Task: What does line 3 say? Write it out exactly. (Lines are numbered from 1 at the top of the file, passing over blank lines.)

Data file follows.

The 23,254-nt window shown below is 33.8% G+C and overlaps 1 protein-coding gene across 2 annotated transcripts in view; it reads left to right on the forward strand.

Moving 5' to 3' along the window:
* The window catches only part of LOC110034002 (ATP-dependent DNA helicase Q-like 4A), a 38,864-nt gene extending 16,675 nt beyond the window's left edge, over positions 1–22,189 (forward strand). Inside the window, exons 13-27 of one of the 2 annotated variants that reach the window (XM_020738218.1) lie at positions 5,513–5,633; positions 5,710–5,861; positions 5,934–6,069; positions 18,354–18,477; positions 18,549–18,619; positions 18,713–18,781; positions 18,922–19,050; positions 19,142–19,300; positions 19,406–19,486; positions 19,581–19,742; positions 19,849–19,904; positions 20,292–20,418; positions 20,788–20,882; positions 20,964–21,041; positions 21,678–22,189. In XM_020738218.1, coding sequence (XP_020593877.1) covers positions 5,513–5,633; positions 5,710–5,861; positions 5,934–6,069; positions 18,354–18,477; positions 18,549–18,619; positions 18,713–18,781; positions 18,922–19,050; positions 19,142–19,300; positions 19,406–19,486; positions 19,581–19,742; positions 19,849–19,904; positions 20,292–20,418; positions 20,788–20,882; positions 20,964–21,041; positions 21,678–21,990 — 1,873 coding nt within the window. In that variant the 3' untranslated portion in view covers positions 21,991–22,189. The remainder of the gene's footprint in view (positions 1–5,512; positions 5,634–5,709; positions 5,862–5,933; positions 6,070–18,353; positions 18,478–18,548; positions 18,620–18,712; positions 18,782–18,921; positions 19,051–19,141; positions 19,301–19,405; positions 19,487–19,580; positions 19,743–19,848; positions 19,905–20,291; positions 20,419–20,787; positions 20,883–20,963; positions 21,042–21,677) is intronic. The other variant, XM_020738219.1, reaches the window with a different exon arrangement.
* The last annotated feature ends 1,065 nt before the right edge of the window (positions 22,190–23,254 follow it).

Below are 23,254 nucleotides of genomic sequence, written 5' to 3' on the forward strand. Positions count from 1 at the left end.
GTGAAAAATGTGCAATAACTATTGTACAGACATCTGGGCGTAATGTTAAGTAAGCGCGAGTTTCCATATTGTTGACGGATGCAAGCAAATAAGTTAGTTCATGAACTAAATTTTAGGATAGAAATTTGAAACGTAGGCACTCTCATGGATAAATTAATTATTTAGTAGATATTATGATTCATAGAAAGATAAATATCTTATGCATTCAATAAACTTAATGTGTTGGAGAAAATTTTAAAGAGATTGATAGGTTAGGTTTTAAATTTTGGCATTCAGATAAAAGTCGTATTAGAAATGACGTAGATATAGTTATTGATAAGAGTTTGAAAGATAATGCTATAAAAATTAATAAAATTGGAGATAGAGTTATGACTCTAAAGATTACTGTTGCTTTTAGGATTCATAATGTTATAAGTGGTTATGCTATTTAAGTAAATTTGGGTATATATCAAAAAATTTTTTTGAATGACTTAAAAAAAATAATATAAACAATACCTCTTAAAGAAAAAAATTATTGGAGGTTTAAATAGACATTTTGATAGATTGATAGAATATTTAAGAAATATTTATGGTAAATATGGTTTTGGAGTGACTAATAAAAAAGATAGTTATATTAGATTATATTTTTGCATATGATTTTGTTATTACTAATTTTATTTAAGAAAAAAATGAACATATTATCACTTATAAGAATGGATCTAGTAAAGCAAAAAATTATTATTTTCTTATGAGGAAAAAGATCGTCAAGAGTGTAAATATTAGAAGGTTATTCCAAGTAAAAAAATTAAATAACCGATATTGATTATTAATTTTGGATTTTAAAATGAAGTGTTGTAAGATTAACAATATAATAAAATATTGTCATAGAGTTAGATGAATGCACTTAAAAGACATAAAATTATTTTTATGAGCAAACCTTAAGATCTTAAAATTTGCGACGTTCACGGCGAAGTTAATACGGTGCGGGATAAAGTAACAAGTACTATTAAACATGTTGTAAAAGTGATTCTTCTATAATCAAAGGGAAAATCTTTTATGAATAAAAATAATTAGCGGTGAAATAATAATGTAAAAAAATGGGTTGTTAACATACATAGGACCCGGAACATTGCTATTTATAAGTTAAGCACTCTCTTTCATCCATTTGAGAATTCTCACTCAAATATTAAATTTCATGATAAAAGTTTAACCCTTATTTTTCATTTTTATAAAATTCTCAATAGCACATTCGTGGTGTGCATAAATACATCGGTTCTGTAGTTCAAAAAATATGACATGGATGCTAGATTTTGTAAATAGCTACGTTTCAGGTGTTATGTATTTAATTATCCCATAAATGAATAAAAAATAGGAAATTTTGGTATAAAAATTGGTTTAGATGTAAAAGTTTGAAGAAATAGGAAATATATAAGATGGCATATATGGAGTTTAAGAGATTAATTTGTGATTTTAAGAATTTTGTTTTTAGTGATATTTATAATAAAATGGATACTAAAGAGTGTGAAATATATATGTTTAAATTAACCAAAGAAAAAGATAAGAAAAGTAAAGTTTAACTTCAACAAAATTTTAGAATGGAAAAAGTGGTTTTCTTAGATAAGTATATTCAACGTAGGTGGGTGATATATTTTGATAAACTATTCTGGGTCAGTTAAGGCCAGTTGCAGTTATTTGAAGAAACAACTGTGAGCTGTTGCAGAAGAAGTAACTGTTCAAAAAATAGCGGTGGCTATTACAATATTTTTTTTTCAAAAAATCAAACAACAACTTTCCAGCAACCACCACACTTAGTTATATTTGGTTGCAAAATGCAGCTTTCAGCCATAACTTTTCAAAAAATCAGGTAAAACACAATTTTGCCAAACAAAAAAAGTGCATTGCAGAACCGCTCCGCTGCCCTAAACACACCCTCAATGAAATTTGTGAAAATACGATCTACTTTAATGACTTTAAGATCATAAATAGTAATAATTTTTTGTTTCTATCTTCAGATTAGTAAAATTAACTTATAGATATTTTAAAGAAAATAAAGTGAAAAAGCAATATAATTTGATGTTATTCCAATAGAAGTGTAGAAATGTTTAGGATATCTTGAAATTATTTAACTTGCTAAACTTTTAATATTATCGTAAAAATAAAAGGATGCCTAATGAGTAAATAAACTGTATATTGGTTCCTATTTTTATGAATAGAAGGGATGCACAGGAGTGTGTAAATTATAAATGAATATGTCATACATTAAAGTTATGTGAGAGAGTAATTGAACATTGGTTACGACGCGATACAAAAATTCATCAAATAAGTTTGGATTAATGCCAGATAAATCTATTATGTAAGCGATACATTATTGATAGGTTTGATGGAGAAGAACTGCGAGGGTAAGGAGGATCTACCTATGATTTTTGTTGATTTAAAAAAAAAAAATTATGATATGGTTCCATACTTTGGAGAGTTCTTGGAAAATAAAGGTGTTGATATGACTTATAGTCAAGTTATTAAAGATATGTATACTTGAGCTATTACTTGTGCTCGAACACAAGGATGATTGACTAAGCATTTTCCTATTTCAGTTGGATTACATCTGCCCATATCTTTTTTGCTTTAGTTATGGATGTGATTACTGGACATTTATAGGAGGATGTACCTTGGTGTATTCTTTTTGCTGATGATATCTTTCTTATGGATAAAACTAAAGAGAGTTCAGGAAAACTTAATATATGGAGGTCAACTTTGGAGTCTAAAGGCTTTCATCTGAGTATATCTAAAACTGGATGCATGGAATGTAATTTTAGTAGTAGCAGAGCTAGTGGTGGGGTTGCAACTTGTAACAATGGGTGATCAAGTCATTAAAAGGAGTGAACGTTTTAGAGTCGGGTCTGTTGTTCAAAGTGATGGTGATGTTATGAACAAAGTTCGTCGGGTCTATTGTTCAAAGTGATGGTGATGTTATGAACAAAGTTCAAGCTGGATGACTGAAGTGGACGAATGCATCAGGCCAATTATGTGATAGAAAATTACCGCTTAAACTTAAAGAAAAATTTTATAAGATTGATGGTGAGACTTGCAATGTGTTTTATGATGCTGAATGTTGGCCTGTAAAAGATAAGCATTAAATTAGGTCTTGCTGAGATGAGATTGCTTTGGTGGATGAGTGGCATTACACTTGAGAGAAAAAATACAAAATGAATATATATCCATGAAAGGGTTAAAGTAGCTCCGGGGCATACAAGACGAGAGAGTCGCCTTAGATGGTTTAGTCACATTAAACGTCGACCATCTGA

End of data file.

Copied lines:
* The window catches only part of LOC110034002 (ATP-dependent DNA helicase Q-like 4A), a 38,864-nt gene extending 16,675 nt beyond the window's left edge, over positions 1–22,189 (forward strand). Inside the window, exons 13-27 of one of the 2 annotated variants that reach the window (XM_020738218.1) lie at positions 5,513–5,633; positions 5,710–5,861; positions 5,934–6,069; positions 18,354–18,477; positions 18,549–18,619; positions 18,713–18,781; positions 18,922–19,050; positions 19,142–19,300; positions 19,406–19,486; positions 19,581–19,742; positions 19,849–19,904; positions 20,292–20,418; positions 20,788–20,882; positions 20,964–21,041; positions 21,678–22,189. In XM_020738218.1, coding sequence (XP_020593877.1) covers positions 5,513–5,633; positions 5,710–5,861; positions 5,934–6,069; positions 18,354–18,477; positions 18,549–18,619; positions 18,713–18,781; positions 18,922–19,050; positions 19,142–19,300; positions 19,406–19,486; positions 19,581–19,742; positions 19,849–19,904; positions 20,292–20,418; positions 20,788–20,882; positions 20,964–21,041; positions 21,678–21,990 — 1,873 coding nt within the window. In that variant the 3' untranslated portion in view covers positions 21,991–22,189. The remainder of the gene's footprint in view (positions 1–5,512; positions 5,634–5,709; positions 5,862–5,933; positions 6,070–18,353; positions 18,478–18,548; positions 18,620–18,712; positions 18,782–18,921; positions 19,051–19,141; positions 19,301–19,405; positions 19,487–19,580; positions 19,743–19,848; positions 19,905–20,291; positions 20,419–20,787; positions 20,883–20,963; positions 21,042–21,677) is intronic. The other variant, XM_020738219.1, reaches the window with a different exon arrangement.